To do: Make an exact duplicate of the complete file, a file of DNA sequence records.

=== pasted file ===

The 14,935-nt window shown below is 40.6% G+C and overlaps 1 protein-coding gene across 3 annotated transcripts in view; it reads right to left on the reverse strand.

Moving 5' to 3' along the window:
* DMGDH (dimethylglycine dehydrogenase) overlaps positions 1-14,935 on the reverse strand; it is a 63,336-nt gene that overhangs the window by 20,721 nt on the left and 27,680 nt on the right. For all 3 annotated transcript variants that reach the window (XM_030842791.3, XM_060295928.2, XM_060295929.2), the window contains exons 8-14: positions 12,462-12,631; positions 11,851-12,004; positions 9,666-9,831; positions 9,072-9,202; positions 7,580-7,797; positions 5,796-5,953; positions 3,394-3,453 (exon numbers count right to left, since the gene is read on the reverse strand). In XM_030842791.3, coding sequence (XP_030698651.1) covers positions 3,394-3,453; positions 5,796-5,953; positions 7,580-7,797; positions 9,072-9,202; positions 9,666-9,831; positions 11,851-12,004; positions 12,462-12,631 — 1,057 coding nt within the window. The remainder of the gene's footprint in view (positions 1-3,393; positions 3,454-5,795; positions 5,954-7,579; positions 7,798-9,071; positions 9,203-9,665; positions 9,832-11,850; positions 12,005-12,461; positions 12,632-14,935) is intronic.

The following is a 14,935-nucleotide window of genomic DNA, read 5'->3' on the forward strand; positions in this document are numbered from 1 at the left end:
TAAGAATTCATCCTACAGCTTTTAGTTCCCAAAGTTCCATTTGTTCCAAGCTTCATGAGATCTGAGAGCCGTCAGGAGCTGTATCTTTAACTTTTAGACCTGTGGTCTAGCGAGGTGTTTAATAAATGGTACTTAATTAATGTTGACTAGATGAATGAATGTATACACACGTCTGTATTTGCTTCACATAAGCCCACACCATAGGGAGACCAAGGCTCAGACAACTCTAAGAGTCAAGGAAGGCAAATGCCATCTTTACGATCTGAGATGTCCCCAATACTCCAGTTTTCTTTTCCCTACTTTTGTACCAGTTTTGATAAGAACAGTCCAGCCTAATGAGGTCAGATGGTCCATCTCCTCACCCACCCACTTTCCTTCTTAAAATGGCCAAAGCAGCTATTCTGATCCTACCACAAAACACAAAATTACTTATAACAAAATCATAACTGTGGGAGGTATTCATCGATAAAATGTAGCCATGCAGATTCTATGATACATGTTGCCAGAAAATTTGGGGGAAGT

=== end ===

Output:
The 14,935-nt window shown below is 40.6% G+C and overlaps 1 protein-coding gene across 3 annotated transcripts in view; it reads right to left on the reverse strand.

Moving 5' to 3' along the window:
* DMGDH (dimethylglycine dehydrogenase) overlaps positions 1-14,935 on the reverse strand; it is a 63,336-nt gene that overhangs the window by 20,721 nt on the left and 27,680 nt on the right. For all 3 annotated transcript variants that reach the window (XM_030842791.3, XM_060295928.2, XM_060295929.2), the window contains exons 8-14: positions 12,462-12,631; positions 11,851-12,004; positions 9,666-9,831; positions 9,072-9,202; positions 7,580-7,797; positions 5,796-5,953; positions 3,394-3,453 (exon numbers count right to left, since the gene is read on the reverse strand). In XM_030842791.3, coding sequence (XP_030698651.1) covers positions 3,394-3,453; positions 5,796-5,953; positions 7,580-7,797; positions 9,072-9,202; positions 9,666-9,831; positions 11,851-12,004; positions 12,462-12,631 — 1,057 coding nt within the window. The remainder of the gene's footprint in view (positions 1-3,393; positions 3,454-5,795; positions 5,954-7,579; positions 7,798-9,071; positions 9,203-9,665; positions 9,832-11,850; positions 12,005-12,461; positions 12,632-14,935) is intronic.

The following is a 14,935-nucleotide window of genomic DNA, read 5'->3' on the forward strand; positions in this document are numbered from 1 at the left end:
TAAGAATTCATCCTACAGCTTTTAGTTCCCAAAGTTCCATTTGTTCCAAGCTTCATGAGATCTGAGAGCCGTCAGGAGCTGTATCTTTAACTTTTAGACCTGTGGTCTAGCGAGGTGTTTAATAAATGGTACTTAATTAATGTTGACTAGATGAATGAATGTATACACACGTCTGTATTTGCTTCACATAAGCCCACACCATAGGGAGACCAAGGCTCAGACAACTCTAAGAGTCAAGGAAGGCAAATGCCATCTTTACGATCTGAGATGTCCCCAATACTCCAGTTTTCTTTTCCCTACTTTTGTACCAGTTTTGATAAGAACAGTCCAGCCTAATGAGGTCAGATGGTCCATCTCCTCACCCACCCACTTTCCTTCTTAAAATGGCCAAAGCAGCTATTCTGATCCTACCACAAAACACAAAATTACTTATAACAAAATCATAACTGTGGGAGGTATTCATCGATAAAATGTAGCCATGCAGATTCTATGATACATGTTGCCAGAAAATTTGGGGGAAGT